Florida Child Support Laws
Child support in Florida is calculated according to a formula set out in Florida Statutes. The Florida Child Support Guidelines, which is how these laws are usually referred to, apply in any divorce with children or in a paternity case. Both parents have the obligation to pay child support. But usually, only one parent usually pays it to the other because in most cases one parent makes more than the other and/or the timesharing is not equal.
The Florida Child Support Guidelines sets an amount by using the income of both parents and the number of night each will spend with the child. Because it is rare that both parents will make the same amount money and will also spend the nights equally, most calculations result in one parent having to pay some amount.
The Statute(Section 61.30) has a list of the types of income used, as well as the allowable deductions from that income, in calculating the child support obligation. It also provides a table indicating the basic support according to the number of children and net income of both parties.
Child support is a right granted to the children. So, even though you may be paying it to a former husband or wife (or a mother or father in a paternity case), you are really paying it for the benefit of your children. The law doesn’t let you avoid child support or use it as a tool to negotiate in, for example, a divorce case. The question, then, is not whether a parent will pay child support; the question is how much child support will be paid and how (monthly, weekly, etc.); and whether you can reduce your child support in some situations.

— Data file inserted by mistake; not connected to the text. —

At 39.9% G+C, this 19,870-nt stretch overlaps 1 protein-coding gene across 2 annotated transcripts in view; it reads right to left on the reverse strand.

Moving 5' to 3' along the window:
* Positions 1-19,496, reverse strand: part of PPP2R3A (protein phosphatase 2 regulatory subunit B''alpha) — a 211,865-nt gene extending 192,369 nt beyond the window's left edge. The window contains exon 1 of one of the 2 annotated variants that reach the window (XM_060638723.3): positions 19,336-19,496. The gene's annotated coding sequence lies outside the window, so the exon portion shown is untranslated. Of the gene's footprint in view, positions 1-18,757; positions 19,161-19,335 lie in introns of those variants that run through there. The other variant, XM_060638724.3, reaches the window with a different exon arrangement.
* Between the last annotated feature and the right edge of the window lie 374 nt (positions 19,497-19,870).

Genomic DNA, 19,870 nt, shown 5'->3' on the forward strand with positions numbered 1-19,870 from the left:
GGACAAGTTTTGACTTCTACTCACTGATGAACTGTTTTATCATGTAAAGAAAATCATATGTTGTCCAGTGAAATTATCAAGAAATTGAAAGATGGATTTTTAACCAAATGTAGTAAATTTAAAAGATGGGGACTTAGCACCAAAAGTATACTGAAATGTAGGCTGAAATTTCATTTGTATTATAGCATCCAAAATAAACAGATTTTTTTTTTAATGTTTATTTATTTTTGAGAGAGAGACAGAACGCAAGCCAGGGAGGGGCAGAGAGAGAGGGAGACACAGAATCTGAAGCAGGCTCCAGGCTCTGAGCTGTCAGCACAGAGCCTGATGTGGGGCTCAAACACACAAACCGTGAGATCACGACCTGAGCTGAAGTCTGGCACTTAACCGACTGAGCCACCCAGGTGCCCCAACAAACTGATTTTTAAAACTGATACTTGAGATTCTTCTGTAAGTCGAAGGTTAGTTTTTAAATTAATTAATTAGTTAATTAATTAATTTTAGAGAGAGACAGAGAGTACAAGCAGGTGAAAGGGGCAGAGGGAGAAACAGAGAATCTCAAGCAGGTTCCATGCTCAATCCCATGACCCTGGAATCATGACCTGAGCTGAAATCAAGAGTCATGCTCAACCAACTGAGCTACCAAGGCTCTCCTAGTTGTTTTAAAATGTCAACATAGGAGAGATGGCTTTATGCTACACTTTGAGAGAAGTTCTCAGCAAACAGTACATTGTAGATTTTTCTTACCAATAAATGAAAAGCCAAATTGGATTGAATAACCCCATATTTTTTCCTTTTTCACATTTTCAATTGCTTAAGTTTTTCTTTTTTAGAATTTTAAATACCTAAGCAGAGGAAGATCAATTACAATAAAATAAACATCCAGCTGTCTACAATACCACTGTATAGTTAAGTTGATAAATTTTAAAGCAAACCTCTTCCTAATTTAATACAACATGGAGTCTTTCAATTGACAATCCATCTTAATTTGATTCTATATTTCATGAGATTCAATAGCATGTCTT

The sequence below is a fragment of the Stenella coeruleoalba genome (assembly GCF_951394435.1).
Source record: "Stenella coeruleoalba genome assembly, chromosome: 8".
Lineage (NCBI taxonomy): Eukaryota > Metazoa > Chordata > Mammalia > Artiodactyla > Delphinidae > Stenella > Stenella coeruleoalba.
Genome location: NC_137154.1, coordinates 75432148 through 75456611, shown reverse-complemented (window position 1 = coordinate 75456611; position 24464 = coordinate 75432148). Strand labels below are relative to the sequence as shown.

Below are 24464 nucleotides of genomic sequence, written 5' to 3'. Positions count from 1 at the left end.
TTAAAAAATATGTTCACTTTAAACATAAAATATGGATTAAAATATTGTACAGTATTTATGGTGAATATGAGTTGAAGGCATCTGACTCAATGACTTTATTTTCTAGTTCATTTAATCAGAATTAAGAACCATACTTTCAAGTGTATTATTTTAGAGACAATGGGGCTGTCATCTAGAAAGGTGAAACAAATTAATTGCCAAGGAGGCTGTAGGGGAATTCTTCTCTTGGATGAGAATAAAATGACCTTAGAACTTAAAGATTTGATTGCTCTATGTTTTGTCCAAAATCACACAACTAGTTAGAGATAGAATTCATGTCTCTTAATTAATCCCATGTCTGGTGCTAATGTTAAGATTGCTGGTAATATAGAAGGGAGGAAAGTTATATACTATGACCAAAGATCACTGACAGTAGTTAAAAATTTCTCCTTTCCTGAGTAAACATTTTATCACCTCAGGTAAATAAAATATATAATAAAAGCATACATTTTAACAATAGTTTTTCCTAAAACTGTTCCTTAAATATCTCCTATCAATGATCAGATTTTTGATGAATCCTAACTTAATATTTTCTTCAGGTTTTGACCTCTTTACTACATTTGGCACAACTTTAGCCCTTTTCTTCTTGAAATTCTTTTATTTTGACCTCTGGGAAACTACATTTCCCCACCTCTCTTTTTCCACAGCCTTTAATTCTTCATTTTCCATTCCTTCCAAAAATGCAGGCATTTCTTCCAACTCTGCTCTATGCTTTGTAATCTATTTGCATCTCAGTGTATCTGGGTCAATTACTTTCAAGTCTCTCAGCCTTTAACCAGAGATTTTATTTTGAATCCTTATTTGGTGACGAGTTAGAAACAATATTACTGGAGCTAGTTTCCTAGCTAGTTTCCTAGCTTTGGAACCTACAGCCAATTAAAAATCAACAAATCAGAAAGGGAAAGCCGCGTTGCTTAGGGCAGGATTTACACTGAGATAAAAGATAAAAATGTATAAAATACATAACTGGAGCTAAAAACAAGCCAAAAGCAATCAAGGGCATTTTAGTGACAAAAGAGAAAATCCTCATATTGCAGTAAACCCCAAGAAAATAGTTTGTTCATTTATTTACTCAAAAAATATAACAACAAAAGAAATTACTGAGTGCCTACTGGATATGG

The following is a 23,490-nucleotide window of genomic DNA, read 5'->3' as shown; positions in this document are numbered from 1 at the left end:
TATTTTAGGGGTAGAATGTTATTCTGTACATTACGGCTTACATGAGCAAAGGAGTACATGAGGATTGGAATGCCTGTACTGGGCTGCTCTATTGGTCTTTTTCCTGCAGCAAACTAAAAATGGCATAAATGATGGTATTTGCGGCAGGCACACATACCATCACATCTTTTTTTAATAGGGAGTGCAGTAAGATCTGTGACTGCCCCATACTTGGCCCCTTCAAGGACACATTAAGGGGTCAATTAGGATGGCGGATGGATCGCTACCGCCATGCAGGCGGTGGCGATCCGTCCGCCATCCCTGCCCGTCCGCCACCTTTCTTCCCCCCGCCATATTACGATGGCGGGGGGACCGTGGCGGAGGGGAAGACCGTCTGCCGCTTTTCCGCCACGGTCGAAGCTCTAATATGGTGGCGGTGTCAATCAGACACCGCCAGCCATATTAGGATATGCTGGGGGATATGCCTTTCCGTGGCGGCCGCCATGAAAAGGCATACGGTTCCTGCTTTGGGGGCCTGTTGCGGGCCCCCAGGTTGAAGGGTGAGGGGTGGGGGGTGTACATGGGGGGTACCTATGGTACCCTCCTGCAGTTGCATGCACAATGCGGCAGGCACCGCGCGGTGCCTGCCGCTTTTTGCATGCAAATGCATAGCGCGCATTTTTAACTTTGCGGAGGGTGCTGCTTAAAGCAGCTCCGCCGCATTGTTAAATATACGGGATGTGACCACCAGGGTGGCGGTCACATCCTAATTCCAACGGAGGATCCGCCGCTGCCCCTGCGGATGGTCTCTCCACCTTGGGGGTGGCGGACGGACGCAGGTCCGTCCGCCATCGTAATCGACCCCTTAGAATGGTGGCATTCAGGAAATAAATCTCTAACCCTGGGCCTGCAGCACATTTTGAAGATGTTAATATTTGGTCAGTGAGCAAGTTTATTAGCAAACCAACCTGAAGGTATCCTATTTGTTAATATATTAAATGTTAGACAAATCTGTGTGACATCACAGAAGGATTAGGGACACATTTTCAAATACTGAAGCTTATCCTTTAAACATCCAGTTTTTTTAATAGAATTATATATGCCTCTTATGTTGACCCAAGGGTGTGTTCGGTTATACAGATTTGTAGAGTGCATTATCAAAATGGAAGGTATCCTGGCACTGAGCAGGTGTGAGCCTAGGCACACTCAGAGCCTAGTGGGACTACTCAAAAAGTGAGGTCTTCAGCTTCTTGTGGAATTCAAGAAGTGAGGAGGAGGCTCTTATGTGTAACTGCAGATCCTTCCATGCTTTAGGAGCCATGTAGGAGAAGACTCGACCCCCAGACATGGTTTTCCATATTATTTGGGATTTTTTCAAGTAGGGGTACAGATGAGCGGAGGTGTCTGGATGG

The support is initially set in the original divorce case or paternity case. Once a permanent amount of support has been set, it can be increased or decreased by filing a petition with the court to modify the child support obligation. You can have the court consider whether child support should be lowered or raised at any time if there has been a change in the income of either of the parents or a change in the needs of the child since the child support amount was first set, and if that change has been permanent. Generally speaking, the needs of children increase as they grow up.
Usually, Florida child support ends when the child turns 18 years old or graduates from high school. There are exceptions to this rule, set out in the Statute.
The amount set by Florida Child Support Guidelines includes a a basic obligation; the cost of caring for children (day care or after-care) and cost of health insurance for them.
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